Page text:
“There is indeed life after death, and Rosenblatt proves that without a doubt.” —USA Today From Roger Rosenblatt, the bestselling author of Making Toast and Unless It Moves the Human Heart, comes a poignant meditation on the nature of grief, the passages through it, the solace of solitude, and the healing power of love. Rosenblatt’s Kayak Morning is a classic in the making, akin to A Grief Observed by C. S. Lewis—a coming to terms with tragic, senseless loss that offers readers an unsentimental and deeply moving account of the possibility of true redemption. A profoundly beautiful and intimate gift from an exceptional writer, Kayak Morning is Roger Rosenblatt writing bravely and unforgettably from the heart.
Roger Rosenblatt’s Kayak Morning: reflections on love, grief, and small boats mirrors the structure of grief itself: nonlinear; highlighting times of confusion, searching, yearning, aching, and love; full of small revelations that prove useful; and forming a space we dip into and out of, as the kayak paddle enters the water and rises again. Do not come to this book expecting either a how-to manual about dealing with grief or a straightforward narrative. Unlike Making Toast, Rosenblatt’s earlier work about surviving the loss of his daughter, Kayak Morning is not a story, per se. Do, however, enter this book to gain a deeper understanding of grief and the spiritual struggles that it ushers in. Read it like a meditation, loosely stitched out of nature and insight about the nature of death and continuance. You might also read it as a kind of permission to explore your own relationship with loss and finality, topics we often avoid.
The book begins, “Two and a half years after our thirty-eight-year-old daughter, Amy, died of an undetected anomalous right coronary artery, I have taken up kayaking.” Rosenblatt weaves his reflections on love and grief via the thread of his experiences in the kayak, surrounded by nature. Throughout Kayak Morning, he takes on the challenge of creating a future story that includes some kind of hope.
As a seminarian studying grief dynamics, and one who has recently suffered the deaths of family members and friends, I appreciate Kayak Morning’s honesty. Grief cannot boast clearly demarcated stages. Nor can it be, through work or blessing, magically eliminated. It is immoderate, a disheveling of the psyche, arriving unpredictably, in ways that are as individual as we are. Read more…
Two and a half years after the death of his daughter, Amy, author and essayist Rosenblatt still found himself lost in grief and anger. He took to his kayak in search of peace and found a way to ponder grief, if not lose it. Rosenblatt is poetic in remembrances from his career and personal life—many of Amy as child, as wife, as mother, as healer. He offers small observations on life and waterways and the careful navigation of both. The quiet moments on Penniman’s Creek lend themselves to recollections of literary allusions, as do the more perilous or spectacular adventures on water in Rwanda, Latvia, Galápagos, and Wyoming. Mostly, he struggles with his anger and longing for Amy as he copes with grief, admitting that writing Making Toast (2010) offered only temporary relief. Skeptical of the solace others offer in beliefs in the afterlife, he finds solace instead in quiet mornings alone in the kayak, drifting in the creek and coming to terms with the fact that Amy lives in his love of her. A beautiful contemplation on love and grief. –Vanessa Bush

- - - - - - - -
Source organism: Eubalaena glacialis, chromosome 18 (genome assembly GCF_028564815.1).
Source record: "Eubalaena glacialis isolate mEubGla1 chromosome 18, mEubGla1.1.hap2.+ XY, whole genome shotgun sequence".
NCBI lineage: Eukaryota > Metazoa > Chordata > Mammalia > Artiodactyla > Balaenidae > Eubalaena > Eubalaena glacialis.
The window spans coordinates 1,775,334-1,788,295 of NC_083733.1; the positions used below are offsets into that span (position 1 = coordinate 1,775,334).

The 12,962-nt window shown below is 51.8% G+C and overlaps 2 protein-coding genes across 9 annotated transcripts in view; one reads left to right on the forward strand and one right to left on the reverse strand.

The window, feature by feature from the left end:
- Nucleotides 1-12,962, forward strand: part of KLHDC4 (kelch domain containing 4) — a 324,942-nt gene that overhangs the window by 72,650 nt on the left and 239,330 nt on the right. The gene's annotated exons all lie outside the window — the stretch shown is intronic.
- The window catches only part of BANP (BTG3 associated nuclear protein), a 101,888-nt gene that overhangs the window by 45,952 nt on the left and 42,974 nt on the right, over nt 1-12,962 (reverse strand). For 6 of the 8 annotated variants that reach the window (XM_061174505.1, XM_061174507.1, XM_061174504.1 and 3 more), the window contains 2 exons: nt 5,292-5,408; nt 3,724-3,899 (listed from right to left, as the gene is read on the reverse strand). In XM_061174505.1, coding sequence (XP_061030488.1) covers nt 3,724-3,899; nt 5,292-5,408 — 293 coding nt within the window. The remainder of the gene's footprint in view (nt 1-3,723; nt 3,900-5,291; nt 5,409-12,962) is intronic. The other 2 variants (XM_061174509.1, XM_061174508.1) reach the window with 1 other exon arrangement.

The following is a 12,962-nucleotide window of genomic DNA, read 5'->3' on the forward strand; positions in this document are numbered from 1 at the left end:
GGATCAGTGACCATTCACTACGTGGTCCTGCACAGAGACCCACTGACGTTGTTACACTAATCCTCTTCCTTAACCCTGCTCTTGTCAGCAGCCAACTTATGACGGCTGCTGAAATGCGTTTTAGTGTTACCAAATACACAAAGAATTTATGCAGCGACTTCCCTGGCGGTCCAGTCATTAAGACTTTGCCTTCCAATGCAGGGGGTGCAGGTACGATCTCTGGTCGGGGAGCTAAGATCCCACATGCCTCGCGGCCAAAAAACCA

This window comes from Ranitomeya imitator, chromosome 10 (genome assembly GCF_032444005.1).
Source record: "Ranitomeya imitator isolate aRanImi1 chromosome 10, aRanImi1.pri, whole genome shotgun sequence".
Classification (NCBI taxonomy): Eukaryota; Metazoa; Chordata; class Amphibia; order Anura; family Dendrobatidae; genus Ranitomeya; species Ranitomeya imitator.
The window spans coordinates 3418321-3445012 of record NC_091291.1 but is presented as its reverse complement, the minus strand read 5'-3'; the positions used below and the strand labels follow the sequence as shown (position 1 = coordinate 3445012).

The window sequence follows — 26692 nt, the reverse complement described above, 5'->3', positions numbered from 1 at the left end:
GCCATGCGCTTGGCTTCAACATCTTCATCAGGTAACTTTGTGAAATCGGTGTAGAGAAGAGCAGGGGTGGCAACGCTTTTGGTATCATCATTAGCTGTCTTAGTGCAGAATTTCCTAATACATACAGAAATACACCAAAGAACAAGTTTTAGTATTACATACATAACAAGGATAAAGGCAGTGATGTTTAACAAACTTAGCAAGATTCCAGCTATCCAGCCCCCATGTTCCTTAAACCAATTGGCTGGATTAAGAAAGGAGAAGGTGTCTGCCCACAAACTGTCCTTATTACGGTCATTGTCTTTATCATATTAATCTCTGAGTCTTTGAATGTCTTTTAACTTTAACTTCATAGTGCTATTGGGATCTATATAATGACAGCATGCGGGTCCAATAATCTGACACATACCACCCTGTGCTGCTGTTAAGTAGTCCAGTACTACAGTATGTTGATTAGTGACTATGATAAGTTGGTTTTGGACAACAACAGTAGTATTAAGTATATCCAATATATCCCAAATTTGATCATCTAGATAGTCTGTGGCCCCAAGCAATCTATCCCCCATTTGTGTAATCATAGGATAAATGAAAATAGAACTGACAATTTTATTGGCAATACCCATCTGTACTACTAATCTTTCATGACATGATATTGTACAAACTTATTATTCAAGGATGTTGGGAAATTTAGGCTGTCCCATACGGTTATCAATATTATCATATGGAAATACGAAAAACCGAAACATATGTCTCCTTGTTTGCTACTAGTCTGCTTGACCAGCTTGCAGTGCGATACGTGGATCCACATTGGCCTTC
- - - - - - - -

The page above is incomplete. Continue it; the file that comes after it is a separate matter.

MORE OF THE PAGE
I chose to read this because I enjoy the ocean, and the thought of relating a loss to experiences on the water intrigued me. I’m also a Stony Brook alum, and the author teaches there. It was not what I initially expected. I thought more of the book would relate directly to a kayak ride on the creek, but that was the minor part of the book. In retrospect, there’s really not “enough” about a kayak ride with which to fill an entire book. Much of the book covered the author’s other thoughts based on his musings and significant life experiences. I was thinking, what do those things have to do with the loss of his daughter? Eventually, I realized that it was his way of affirming the other parts of his life and of the greater world so he can begin to put his loss in perspective, as everyone must eventually do. It’s an easy but interesting read, so there’s no risk in picking it up if you’re undecided. He ends the book back on topic, with two pages that are difficult to make it through dry-eyed.
I have long been a fan of Roger Rosenblatt’s reflective writing. Back when he wrote a regular column for Time magazine, I would turn to the back of the magazine first to read him before any of the headline news. His “Man in the Water” essay is up there with Annie Dillard and Emerson in my book. So I have followed his recent career and read an excerpt from Making Toast, the book he wrote following his 38 year old daughter’s unexpected death, that was printed in the New York Times. In Kayak Morning, Rosenblatt describes the cloak of grief and meditates about the business of keeping afloat among the living which he is achieving through excursions in a kayak he bought and has learned to paddle recently. My husband and I bought each other kayaks when we were married. I understand the balance metaphor that Rosenblatt is using in this lovely, little book. Like a paddle in shallow water, his narrative dips into passages of poetry, memories of stories from war zones he covered in his reporting, and daily reflections. This book should be a gift for any dear friend who loses a love one – or a reminder to the those not enveloped in grief that loss comes without invitation and lingers like a wind on rough water.